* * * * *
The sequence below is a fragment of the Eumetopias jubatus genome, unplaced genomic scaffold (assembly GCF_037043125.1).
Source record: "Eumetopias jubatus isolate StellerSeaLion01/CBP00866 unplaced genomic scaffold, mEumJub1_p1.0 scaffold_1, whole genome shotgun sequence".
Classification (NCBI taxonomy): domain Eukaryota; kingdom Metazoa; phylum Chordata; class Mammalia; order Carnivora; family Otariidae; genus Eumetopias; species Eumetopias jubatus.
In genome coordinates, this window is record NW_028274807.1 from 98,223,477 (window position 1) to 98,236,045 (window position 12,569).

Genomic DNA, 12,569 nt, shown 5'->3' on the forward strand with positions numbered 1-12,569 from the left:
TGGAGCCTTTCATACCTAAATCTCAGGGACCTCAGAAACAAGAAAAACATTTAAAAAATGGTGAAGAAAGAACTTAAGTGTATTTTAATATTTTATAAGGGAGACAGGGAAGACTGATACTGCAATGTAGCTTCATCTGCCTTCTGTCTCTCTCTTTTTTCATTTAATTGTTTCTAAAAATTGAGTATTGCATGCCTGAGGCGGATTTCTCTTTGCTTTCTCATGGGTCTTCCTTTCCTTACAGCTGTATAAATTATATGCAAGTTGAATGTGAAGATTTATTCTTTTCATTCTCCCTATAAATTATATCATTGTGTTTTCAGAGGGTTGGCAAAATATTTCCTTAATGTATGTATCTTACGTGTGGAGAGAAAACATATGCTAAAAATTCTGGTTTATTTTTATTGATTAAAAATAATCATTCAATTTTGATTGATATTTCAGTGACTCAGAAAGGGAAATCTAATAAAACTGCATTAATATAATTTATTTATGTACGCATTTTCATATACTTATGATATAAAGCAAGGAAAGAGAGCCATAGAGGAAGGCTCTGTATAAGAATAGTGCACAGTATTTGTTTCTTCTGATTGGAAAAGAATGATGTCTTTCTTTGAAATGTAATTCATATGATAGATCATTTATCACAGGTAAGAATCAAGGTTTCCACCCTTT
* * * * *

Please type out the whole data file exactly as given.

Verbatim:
The sequence below is a fragment of the Eumetopias jubatus genome, unplaced genomic scaffold (assembly GCF_037043125.1).
Source record: "Eumetopias jubatus isolate StellerSeaLion01/CBP00866 unplaced genomic scaffold, mEumJub1_p1.0 scaffold_1, whole genome shotgun sequence".
Classification (NCBI taxonomy): domain Eukaryota; kingdom Metazoa; phylum Chordata; class Mammalia; order Carnivora; family Otariidae; genus Eumetopias; species Eumetopias jubatus.
In genome coordinates, this window is record NW_028274807.1 from 98,223,477 (window position 1) to 98,236,045 (window position 12,569).

Genomic DNA, 12,569 nt, shown 5'->3' on the forward strand with positions numbered 1-12,569 from the left:
TGGAGCCTTTCATACCTAAATCTCAGGGACCTCAGAAACAAGAAAAACATTTAAAAAATGGTGAAGAAAGAACTTAAGTGTATTTTAATATTTTATAAGGGAGACAGGGAAGACTGATACTGCAATGTAGCTTCATCTGCCTTCTGTCTCTCTCTTTTTTCATTTAATTGTTTCTAAAAATTGAGTATTGCATGCCTGAGGCGGATTTCTCTTTGCTTTCTCATGGGTCTTCCTTTCCTTACAGCTGTATAAATTATATGCAAGTTGAATGTGAAGATTTATTCTTTTCATTCTCCCTATAAATTATATCATTGTGTTTTCAGAGGGTTGGCAAAATATTTCCTTAATGTATGTATCTTACGTGTGGAGAGAAAACATATGCTAAAAATTCTGGTTTATTTTTATTGATTAAAAATAATCATTCAATTTTGATTGATATTTCAGTGACTCAGAAAGGGAAATCTAATAAAACTGCATTAATATAATTTATTTATGTACGCATTTTCATATACTTATGATATAAAGCAAGGAAAGAGAGCCATAGAGGAAGGCTCTGTATAAGAATAGTGCACAGTATTTGTTTCTTCTGATTGGAAAAGAATGATGTCTTTCTTTGAAATGTAATTCATATGATAGATCATTTATCACAGGTAAGAATCAAGGTTTCCACCCTTT